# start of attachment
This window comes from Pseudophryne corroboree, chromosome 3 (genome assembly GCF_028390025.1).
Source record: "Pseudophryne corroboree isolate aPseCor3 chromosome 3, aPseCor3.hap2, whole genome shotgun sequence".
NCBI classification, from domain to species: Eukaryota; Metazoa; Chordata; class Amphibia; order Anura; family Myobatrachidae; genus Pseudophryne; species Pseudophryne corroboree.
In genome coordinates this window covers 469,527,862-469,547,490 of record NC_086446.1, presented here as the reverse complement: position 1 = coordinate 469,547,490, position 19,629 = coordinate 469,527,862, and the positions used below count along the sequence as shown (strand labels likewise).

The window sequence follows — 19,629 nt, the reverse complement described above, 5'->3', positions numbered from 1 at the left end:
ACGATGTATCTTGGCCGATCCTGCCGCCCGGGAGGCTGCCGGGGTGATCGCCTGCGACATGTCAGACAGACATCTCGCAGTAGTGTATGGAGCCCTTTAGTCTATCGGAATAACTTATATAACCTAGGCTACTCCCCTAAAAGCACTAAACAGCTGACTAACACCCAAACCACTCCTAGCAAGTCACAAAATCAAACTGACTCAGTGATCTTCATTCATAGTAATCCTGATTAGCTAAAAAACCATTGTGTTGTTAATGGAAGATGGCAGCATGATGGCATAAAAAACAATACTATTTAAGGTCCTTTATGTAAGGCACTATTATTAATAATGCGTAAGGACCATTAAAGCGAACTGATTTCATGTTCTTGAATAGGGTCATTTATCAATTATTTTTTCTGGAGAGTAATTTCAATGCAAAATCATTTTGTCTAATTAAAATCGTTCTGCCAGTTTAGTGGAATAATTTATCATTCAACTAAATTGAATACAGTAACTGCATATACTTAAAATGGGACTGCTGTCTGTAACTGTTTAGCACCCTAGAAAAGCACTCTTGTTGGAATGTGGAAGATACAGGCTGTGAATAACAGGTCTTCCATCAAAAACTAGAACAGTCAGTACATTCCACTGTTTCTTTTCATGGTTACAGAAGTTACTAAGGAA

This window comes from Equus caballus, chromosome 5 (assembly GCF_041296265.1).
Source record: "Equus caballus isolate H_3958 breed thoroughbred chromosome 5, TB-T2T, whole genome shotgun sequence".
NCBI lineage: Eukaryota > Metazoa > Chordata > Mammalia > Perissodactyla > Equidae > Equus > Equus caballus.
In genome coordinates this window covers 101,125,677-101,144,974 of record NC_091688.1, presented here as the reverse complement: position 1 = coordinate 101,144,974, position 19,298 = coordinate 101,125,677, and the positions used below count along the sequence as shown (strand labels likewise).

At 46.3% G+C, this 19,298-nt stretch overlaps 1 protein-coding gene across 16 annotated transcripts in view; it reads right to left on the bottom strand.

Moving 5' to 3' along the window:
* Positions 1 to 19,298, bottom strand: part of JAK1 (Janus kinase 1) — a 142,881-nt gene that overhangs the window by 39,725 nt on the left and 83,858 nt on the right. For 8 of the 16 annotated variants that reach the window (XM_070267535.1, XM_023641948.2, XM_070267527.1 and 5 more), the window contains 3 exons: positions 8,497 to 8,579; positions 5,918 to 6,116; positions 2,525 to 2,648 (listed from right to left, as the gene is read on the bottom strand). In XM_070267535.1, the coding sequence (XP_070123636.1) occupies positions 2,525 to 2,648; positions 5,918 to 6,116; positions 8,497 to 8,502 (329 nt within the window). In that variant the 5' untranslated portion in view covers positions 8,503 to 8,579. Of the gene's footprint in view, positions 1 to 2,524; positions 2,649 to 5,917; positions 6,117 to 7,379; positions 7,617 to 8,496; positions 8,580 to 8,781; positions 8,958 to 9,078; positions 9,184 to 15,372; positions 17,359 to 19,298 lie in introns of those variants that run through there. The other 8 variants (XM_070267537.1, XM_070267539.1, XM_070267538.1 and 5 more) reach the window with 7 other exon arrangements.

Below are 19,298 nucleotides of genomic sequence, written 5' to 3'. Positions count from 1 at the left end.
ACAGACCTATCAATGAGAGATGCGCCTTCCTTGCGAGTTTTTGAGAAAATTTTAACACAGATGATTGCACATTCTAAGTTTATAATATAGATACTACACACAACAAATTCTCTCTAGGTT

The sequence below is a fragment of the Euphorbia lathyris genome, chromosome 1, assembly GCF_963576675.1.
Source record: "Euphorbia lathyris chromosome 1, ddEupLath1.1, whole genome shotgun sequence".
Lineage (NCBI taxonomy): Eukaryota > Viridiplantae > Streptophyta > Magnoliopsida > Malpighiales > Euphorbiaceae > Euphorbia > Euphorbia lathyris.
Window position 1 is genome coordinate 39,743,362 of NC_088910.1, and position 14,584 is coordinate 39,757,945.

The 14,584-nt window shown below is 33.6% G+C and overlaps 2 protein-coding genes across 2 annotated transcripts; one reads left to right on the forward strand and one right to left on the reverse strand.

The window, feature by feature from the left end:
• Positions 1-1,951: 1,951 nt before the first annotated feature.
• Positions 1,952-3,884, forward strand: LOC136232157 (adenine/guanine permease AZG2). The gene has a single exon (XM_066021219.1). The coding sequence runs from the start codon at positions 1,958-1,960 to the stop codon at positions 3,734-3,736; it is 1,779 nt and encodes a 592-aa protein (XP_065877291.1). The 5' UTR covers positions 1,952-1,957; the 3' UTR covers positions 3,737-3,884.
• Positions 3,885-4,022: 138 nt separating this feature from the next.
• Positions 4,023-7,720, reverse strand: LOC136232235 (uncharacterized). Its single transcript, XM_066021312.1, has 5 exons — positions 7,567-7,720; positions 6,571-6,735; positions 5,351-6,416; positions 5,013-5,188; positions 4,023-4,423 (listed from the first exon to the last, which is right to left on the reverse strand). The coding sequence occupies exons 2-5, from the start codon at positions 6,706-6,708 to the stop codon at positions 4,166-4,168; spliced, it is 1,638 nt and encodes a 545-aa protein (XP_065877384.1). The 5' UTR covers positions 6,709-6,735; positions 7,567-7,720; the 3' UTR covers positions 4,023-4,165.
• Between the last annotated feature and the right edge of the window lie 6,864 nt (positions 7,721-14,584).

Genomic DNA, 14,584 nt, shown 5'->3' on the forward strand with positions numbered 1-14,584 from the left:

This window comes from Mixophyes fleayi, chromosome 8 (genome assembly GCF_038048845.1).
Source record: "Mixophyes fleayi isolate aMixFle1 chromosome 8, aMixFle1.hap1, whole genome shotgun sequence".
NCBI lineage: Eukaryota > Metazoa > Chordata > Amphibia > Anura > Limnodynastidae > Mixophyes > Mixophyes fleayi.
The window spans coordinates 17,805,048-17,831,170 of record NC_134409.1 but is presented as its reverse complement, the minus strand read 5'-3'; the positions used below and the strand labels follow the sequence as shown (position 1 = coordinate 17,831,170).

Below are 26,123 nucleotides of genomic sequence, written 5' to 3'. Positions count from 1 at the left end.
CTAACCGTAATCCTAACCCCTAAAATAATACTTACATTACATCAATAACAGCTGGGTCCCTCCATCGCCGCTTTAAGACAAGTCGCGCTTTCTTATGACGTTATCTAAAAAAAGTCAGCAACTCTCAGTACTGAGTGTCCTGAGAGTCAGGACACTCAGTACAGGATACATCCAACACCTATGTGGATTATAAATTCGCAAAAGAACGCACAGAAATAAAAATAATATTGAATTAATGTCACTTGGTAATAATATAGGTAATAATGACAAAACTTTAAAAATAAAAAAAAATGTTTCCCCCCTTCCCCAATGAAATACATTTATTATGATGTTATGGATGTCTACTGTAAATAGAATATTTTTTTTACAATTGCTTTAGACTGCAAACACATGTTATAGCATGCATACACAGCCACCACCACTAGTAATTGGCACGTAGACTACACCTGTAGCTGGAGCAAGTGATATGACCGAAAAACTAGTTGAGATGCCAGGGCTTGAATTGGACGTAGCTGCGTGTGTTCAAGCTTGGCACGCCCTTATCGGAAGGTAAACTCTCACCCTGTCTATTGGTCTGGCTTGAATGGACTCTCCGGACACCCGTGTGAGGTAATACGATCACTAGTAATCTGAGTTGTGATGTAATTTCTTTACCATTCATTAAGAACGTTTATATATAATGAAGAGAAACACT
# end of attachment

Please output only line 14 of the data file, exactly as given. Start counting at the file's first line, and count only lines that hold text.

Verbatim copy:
Below are 19,298 nucleotides of genomic sequence, written 5' to 3'. Positions count from 1 at the left end.